Dr. David Foster
Professor/Psychological Sciences Department Head, Behavioral Sciences Division
(503) 838-8805 | email@example.com | TODD 327
Ph.D. Industrial/Organizational and Applied Social Psychology August 1999
The George Washington University Washington, DC
BS, Cardiopulmonary Science June 1988
University of South Alabama Mobile, Al
BS, Psychology May 1986
Florida State University Tallahassee, FL
Teaching Focus Areas
Industrial Organizational Psychology
Psychology of Creativity
Psychology of Leadership
Psychology of Teamwork
Professor of Psychology, Western Oregon University, Monmouth, OR, 2009 – present
Associate Professor of Psychology, Western Oregon University, Monmouth, OR, 2004 – 2009
Assistant Professor of Psychology, Western Oregon University, Monmouth, OR, 1999 – 2004
Personnel Research Psychologist, Office of Personnel Management,Personnel Resources Development Center, Washington, DC, 1997 – 1999
Investigated the relationship among organizational climate, and proximal and distal organizational outcomes. Proximal outcomes include employee attitudes (e.g., job satisfaction, commitment) and employee behaviors (e.g., turnover, absenteeism, extra-role behavior). Distal outcomes include customer satisfaction, customer retention, profit, etc.
Survey Statistician U.S. Army Research Institute for the Behavioral and Social Sciences, Alexandria, VA, 1994 – 1997
Examined the effects of squad-level, gender integration on soldiers completing U.S. Army Basic Combat Training (BCT). This study examined the effects of gender-integration on soldier performance during BCT and on the soldierization process as measured by self-reported levels of pride and commitment, individual improvement during BCT, individual and platoon morale, teamwork, and cohesion. Developed a survey administered to attriting soldiers, collected post-training data including survey administration and facilitated focus groups.
Investigated the factors influencing declining reenlistment rates (attrition) among mid-career level soldiers in the Military Police. Responsible for conducting focus groups, developing and administering a survey, and constructing a research database for both qualitative and quantitative data.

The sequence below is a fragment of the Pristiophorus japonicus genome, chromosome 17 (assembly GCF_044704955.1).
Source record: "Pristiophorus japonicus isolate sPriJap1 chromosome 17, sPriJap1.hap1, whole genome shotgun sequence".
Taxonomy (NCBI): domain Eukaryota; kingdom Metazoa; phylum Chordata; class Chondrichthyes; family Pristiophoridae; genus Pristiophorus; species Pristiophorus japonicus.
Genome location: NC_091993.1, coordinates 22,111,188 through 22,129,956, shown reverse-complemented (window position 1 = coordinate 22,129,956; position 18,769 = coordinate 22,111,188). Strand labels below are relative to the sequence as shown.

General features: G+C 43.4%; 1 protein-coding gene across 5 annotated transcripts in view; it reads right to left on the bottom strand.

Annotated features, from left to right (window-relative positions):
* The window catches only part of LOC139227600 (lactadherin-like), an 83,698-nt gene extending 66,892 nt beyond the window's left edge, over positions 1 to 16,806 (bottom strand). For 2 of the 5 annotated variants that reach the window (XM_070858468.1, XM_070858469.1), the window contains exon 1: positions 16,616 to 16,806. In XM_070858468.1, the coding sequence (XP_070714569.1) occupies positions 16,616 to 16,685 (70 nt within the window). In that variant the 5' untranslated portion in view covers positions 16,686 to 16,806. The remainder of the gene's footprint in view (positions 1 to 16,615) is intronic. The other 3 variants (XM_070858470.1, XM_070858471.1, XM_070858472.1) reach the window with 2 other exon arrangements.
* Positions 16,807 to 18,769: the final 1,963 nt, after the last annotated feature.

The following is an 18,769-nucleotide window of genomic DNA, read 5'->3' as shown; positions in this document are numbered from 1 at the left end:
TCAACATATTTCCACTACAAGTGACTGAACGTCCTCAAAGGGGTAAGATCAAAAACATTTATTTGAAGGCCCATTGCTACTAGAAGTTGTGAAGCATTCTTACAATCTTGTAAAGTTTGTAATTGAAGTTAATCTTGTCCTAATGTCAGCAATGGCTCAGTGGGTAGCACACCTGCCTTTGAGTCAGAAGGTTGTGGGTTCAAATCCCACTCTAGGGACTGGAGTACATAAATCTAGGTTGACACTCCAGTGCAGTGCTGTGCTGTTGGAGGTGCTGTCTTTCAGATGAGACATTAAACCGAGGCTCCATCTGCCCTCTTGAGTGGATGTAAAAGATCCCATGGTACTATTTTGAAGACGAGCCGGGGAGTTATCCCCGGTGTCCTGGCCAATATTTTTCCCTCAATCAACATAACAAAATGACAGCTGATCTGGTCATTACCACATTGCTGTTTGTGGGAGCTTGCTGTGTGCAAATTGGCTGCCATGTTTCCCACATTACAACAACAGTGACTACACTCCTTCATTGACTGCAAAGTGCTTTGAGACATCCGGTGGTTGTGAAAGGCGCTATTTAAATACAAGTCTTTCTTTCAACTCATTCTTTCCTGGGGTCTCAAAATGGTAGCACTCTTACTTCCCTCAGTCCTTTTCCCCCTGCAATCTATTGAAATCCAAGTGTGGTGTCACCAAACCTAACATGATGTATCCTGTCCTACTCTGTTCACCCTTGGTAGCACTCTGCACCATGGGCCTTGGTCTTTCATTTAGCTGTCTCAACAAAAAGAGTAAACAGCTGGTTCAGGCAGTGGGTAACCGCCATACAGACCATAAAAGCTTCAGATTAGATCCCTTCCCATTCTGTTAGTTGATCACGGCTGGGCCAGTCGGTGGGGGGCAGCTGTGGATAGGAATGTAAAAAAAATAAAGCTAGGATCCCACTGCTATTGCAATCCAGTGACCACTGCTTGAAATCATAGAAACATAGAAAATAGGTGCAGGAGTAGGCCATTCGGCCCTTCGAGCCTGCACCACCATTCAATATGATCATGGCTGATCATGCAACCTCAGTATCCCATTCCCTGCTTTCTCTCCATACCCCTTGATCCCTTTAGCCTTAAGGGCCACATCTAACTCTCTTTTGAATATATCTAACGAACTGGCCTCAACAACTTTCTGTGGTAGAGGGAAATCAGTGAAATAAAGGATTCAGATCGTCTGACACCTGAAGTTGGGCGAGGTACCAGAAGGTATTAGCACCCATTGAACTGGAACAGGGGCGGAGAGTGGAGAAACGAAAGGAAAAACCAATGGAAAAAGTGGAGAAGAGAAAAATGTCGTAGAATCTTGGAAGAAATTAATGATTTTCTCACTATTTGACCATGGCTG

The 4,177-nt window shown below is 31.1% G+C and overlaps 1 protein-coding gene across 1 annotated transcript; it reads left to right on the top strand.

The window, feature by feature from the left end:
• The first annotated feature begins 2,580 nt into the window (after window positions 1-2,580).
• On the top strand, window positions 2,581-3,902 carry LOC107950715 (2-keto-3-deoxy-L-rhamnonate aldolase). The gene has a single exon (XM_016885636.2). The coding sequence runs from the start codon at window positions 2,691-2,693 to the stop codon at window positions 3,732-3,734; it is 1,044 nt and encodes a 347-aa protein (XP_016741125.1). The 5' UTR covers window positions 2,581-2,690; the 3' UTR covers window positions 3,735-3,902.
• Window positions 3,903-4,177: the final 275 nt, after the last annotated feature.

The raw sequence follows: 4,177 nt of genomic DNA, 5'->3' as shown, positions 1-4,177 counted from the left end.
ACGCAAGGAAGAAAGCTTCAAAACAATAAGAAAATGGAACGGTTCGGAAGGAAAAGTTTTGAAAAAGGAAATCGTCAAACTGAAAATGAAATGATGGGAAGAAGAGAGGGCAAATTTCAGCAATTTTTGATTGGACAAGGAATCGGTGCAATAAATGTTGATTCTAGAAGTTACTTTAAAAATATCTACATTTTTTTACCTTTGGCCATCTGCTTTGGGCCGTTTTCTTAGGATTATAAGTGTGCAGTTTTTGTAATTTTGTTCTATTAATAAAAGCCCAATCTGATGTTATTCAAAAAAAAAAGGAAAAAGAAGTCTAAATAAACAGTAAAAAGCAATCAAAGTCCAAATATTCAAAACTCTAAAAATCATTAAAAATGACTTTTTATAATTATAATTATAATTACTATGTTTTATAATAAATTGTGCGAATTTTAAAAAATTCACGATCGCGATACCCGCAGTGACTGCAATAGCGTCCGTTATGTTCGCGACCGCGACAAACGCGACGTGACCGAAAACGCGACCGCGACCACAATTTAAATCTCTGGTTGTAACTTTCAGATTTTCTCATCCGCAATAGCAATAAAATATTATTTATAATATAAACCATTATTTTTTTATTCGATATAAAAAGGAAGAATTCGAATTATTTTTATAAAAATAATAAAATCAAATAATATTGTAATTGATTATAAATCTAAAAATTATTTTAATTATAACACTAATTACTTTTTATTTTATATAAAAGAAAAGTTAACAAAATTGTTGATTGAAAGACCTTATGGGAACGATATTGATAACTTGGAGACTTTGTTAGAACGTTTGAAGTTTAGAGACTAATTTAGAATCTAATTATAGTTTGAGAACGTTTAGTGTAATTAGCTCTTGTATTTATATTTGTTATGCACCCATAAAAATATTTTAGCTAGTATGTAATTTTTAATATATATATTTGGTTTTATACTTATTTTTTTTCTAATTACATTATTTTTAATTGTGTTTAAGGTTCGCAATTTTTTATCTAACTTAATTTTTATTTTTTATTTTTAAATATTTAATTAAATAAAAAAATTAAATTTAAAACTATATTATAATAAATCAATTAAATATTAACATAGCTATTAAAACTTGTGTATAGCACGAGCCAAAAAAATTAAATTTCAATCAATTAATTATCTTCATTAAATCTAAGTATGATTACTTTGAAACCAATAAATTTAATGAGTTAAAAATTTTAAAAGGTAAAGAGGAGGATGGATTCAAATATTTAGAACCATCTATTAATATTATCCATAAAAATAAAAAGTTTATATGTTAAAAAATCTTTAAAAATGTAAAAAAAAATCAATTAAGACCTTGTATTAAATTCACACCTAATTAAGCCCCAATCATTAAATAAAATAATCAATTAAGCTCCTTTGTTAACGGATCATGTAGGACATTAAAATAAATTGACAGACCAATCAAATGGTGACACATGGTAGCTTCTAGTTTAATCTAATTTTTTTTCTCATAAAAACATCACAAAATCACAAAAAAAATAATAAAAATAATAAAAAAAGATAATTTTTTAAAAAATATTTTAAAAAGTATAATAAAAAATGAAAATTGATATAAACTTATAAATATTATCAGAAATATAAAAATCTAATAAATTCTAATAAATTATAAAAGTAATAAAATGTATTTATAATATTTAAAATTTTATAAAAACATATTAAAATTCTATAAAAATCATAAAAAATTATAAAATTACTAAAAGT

Research Associate, The George Washington University, Couples Unemployment Project, Washington, DC, 1991 – 1994
Investigated the impact of social support and social undermining on marital adjustment and depressive symptoms among couples after one member of the couple had recently experienced job loss.
Identified factors influencing couples’ motivation and decision to participate in an experimental intervention program designed to assist couples in coping with the negative sequelae associated with job loss.
Examined the degree to which people are able to accurately report changes in subjective states such as perceived social support, job seeking motivation, and depressive symptoms and the potential cognitive processes that may distort such judgments.
Conducted research to determine the impact of public presentation bias on the validity of observational (videotaped) samples of couples’ discussions by having each member of the couple rate the “typicality” of their partner’s behavior during the discussion.
American Psychological Association
American Psychological Society
Society for Industrial/Organizational Psychology
Western Psychological Association
Oregon Academy of Science
Awards and Honors
Research-based Tuition Fellowship – The George Washington University
Consortium Research Fellowships at the U.S. Army Research Institute for the Behavioral and Social Sciences
Chairman’s Award for Scholastic Excellence in Respiratory Therapy Education
Cardiopulmonary Care Merit Scholarship – Massachusetts General Hospital
Foster, D. A. & Hermann, A. D. (2011). Linking the first week of class to end-of-term satisfaction: Using a reciprocal interview activity to create an active and comfortable classroom . College Teaching, 59, 111-116. click here for pdf
Hermann, A. D., Foster, D. A. & Hardin, E. E. (2010). Does the first week of class matter? A quasi-experimental investigation of student satisfaction. Teaching of Psychology, 37(2), 79-84. click here for pdf
Case, K. A., Bartsch, R. A., McEnery, L., Hall, S. P., Hermann, A. D., & Foster, D. A. (2008). Establishing a comfortable classroom from day one: Student perceptions of the reciprocal interview. College Teaching, 56, 210-214. click here for pdf
Hermann, A. D. & Foster, D. A. (2008). Fostering approachability and classroom participation during the first day of class: Evidence for a reciprocal interview activity. Active Learning in Higher Education 9(2) 139-151. click here for pdf
Savicki, V., Foster, D. A., & Kelley, M. (2006). Gender, group composition and task type in virtual teams. In M. Davidson & M. Barrett (Eds.), Gender and Communication Issues at Work (pp. 270-282). Aldershot, UK: Ashgate Publishing Ltd. click here for pdf
Foster, D.A., Caplan, R.D. & Howe, G.W.(1997). Representativeness of observed couple interaction: Couples can tell, and it does make a difference. Psychological Assessment, 9, 285-294. click here for pdf
Mottern, J. A., Foster, D. A., Brady, E. J., & Marshall-Mies, J. (1995). The 1995 gender integration of basic combat training study. United States Army Research Institute for the Behavioral and Social Sciences study report, 97-01.
Howe, G. W., Caplan, R., Foster, D., Lockshin, M., & McGrath, C. (1995). When couples cope with job loss: A strategy for developing and testing preventive interventions. In G. Keita & S. L. Sauter (Eds.), Stress in the 90’s (pp. 139-158). Washington, DC: American Psychological Association press. click here for pdf
Foster, D.A. & Caplan, R.D. (1994) Cognitive influences on perceived change in social support, motivation, and symptoms of depression. Applied Cognitive Psychology, 8, 123-129.